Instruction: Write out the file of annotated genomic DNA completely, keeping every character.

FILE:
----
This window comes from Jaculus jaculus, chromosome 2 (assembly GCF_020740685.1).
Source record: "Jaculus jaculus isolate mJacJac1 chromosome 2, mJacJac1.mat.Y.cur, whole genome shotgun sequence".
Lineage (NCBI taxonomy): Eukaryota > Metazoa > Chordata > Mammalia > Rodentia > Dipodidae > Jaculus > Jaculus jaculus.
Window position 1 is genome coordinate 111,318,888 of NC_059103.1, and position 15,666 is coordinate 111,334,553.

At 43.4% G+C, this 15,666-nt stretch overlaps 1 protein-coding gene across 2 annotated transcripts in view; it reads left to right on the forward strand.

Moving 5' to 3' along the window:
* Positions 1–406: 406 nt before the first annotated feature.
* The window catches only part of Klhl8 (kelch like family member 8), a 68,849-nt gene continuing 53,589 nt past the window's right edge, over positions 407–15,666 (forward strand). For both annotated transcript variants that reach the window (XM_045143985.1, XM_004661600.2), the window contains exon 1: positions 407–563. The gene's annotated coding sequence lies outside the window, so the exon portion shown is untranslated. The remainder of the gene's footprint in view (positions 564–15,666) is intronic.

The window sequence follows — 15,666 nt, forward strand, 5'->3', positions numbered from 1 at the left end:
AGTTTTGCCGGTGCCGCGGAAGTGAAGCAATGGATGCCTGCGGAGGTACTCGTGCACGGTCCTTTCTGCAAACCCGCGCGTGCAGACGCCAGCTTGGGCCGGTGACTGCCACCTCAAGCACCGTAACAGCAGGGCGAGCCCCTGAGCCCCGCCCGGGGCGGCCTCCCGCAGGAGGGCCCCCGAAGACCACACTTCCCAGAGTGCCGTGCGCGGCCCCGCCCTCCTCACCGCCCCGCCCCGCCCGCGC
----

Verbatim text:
This window comes from Jaculus jaculus, chromosome 2 (assembly GCF_020740685.1).
Source record: "Jaculus jaculus isolate mJacJac1 chromosome 2, mJacJac1.mat.Y.cur, whole genome shotgun sequence".
Lineage (NCBI taxonomy): Eukaryota > Metazoa > Chordata > Mammalia > Rodentia > Dipodidae > Jaculus > Jaculus jaculus.
Window position 1 is genome coordinate 111,318,888 of NC_059103.1, and position 15,666 is coordinate 111,334,553.

At 43.4% G+C, this 15,666-nt stretch overlaps 1 protein-coding gene across 2 annotated transcripts in view; it reads left to right on the forward strand.

Moving 5' to 3' along the window:
* Positions 1–406: 406 nt before the first annotated feature.
* The window catches only part of Klhl8 (kelch like family member 8), a 68,849-nt gene continuing 53,589 nt past the window's right edge, over positions 407–15,666 (forward strand). For both annotated transcript variants that reach the window (XM_045143985.1, XM_004661600.2), the window contains exon 1: positions 407–563. The gene's annotated coding sequence lies outside the window, so the exon portion shown is untranslated. The remainder of the gene's footprint in view (positions 564–15,666) is intronic.

The window sequence follows — 15,666 nt, forward strand, 5'->3', positions numbered from 1 at the left end:
AGTTTTGCCGGTGCCGCGGAAGTGAAGCAATGGATGCCTGCGGAGGTACTCGTGCACGGTCCTTTCTGCAAACCCGCGCGTGCAGACGCCAGCTTGGGCCGGTGACTGCCACCTCAAGCACCGTAACAGCAGGGCGAGCCCCTGAGCCCCGCCCGGGGCGGCCTCCCGCAGGAGGGCCCCCGAAGACCACACTTCCCAGAGTGCCGTGCGCGGCCCCGCCCTCCTCACCGCCCCGCCCCGCCCGCGC